“All right, but I want to build my boat right after this.”
We would work together creating the tent and the boat. Then the girls would eagerly race to the end of the hall to get ready for their wedding, their manifestation.
“I want to be the bride.”
“You were the bride last time.”
“Hey, why don’t we all be brides?”
“Yeah, let’s do it!”
Most days a bride and groom with a bridal party would walk down the aisle, but there were days, like today when three beautiful brides would gracefully emerge.
“I want the white sheet.”
“Ooh! I want the lacey tablecloth. Won’t that be beautiful?”
“I want the white one with the red roses.”
Wildly, we went to work! Aunt Sharon usually guiding our efforts. Quickly wrapping the sheets around us… draping ourselves in the beautiful cloth…helping each other with clothespins and rubber bands… tying up loose ends… until we had just the right dress, plain and simple or intricate and fancy like a princess. To finish the look, we crowned our heads with a gorgeous veil made from another sheet or sometimes delicately intertwined from our wedding dress.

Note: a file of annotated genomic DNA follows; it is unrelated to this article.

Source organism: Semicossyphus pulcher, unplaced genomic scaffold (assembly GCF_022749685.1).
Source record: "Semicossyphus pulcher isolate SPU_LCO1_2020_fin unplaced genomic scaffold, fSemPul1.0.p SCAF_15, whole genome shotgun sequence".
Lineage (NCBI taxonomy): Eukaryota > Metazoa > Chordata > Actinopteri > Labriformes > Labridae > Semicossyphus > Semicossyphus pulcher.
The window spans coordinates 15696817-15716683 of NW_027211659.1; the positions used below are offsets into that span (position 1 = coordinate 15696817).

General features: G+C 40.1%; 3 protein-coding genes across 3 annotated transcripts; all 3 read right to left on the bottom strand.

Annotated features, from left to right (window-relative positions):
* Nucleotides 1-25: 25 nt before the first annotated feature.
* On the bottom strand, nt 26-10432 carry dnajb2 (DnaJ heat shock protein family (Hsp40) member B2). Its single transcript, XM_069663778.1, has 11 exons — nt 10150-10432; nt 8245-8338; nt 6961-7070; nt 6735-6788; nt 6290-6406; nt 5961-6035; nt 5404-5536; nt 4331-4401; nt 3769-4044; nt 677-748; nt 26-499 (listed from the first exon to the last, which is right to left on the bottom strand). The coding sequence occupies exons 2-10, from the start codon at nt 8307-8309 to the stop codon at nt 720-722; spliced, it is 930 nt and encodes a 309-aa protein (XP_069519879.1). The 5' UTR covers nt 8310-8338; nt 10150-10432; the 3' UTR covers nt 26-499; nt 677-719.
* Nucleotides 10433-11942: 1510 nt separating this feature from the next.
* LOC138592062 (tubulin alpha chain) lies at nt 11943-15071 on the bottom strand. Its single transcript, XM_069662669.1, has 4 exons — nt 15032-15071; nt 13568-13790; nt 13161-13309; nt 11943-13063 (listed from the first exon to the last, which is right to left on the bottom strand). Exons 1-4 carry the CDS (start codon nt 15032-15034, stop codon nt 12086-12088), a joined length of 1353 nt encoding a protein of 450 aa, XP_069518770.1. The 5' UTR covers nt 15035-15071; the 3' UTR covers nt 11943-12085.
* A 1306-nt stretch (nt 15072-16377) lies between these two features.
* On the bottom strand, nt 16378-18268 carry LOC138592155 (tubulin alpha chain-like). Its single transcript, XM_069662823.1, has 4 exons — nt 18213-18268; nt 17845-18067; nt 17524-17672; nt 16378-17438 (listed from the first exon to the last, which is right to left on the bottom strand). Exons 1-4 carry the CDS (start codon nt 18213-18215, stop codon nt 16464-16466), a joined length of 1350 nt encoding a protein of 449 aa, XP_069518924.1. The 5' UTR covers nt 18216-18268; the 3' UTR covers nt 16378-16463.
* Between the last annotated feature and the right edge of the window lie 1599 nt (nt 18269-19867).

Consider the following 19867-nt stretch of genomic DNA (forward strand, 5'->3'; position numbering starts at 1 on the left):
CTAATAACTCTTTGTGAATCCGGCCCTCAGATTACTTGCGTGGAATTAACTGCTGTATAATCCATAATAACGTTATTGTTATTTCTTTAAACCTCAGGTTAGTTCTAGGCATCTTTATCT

“Here are your flowers.” At least one of us would have run to Aunt Sharon’s room to grab the old bridesmaid bouquets in there.
“Okay, Aunt Sharon! We’re ready!”
Melodiously, the wedding march would begin and three brides walked down the aisle to meet their groom and more importantly to hear our Grandma “ooh and aah” as her treasures emerged into beautiful women. Women who love MASHED POTATOES! Women who can bake kolaches and cook chicken noodle soup, although they will never taste as good as our Grandma’s. Women who can create something from nothing and most definitely host the wedding of all weddings. Women not afraid to take a risk, but remain predictable and are comfortable with that. Women with our Grandma at the heart of our journey, who are mothers, teachers, writers, accountants, counselors, and so much more. Women who know that one of God’s greatest treasures is our Grandma.